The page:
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Assisting Your Struggling Student

Assisting Your Struggling Student

For parents it is hard to watch a child struggle academically regardless of their age. It can be perplexing and frustrating to all involved. But, no one should feel hopeless. There are ways to stay involved and resources available to ensure that they succeed.

Parent Cheerleaders

Children develop their attitudes and beliefs in their abilities from their parents. A constructive attitude is contagious. Heather Tate, a private tutor and college English instructor from Guntown, states, “Parents should be careful how they talk about school and homework in front of the child. If the parent makes statements like, ‘This is pointless’; ‘You won’t ever use this again’; or ‘I never was good at this subject’ then it will not be surprising when the child takes on a similar attitude.”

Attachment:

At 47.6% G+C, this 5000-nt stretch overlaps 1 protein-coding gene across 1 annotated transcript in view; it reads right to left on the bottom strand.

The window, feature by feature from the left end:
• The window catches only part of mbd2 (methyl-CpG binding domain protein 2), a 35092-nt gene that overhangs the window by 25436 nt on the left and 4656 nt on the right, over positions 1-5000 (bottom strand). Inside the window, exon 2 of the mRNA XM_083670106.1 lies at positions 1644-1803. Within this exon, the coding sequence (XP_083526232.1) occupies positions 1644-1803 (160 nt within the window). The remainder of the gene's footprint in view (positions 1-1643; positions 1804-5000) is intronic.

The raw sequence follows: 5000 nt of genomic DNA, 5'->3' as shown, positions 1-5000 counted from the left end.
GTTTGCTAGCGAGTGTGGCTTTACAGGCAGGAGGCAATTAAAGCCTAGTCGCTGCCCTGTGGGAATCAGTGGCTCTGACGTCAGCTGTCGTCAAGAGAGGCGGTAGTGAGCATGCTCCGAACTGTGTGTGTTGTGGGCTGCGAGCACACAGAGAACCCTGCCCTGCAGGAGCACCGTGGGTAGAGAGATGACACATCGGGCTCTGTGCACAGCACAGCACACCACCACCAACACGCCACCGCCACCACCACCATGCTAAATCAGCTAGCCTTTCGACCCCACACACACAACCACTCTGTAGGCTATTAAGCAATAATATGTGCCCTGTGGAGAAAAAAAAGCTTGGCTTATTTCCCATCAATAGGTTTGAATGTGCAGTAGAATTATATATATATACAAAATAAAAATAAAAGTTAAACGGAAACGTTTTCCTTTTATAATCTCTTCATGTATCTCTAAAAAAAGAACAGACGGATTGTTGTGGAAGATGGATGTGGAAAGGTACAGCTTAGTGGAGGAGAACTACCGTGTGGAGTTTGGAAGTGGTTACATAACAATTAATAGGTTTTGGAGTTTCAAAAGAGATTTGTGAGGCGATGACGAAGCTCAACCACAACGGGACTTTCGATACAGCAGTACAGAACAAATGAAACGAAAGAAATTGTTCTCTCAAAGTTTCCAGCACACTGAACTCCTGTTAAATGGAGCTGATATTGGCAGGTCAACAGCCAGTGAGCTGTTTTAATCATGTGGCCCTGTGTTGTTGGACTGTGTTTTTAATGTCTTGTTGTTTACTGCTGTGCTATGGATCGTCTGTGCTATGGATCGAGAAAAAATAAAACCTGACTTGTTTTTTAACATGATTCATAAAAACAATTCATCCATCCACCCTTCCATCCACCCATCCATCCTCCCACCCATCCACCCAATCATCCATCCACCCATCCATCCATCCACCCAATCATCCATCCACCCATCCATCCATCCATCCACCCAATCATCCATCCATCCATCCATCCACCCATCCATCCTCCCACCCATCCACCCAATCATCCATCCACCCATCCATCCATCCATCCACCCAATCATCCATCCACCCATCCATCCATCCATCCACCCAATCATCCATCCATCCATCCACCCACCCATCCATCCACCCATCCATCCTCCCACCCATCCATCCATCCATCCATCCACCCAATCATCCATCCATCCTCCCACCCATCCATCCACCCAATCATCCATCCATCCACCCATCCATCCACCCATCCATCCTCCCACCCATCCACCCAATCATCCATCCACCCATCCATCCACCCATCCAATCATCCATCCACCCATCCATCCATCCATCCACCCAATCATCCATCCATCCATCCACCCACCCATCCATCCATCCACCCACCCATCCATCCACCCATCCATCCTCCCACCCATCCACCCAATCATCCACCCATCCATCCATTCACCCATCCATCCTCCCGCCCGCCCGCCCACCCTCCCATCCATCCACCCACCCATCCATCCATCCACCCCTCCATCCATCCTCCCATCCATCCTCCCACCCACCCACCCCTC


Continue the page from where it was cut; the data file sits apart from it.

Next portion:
Creating a positive environment towards learning and school starts at home and parents make the best cheerleaders. Elementary teacher Mary Kathryn Barham says, “Positive reinforcement and motivation is important. No matter what, you should always tell them they can do it. Confidence should be first. I can’t stress that enough because it really works.” To demonstrate this point, she referenced the story of Thomas Edison whose teacher sent a note home to his mother exclaiming he was mentally ill and for him not to return to school. The mother reacted by telling her son that it stated that he was a genius and that the teachers were not intelligent enough to teach him. She elected to home school him. The rest of the story is history, as he became one of the greatest inventors of the century.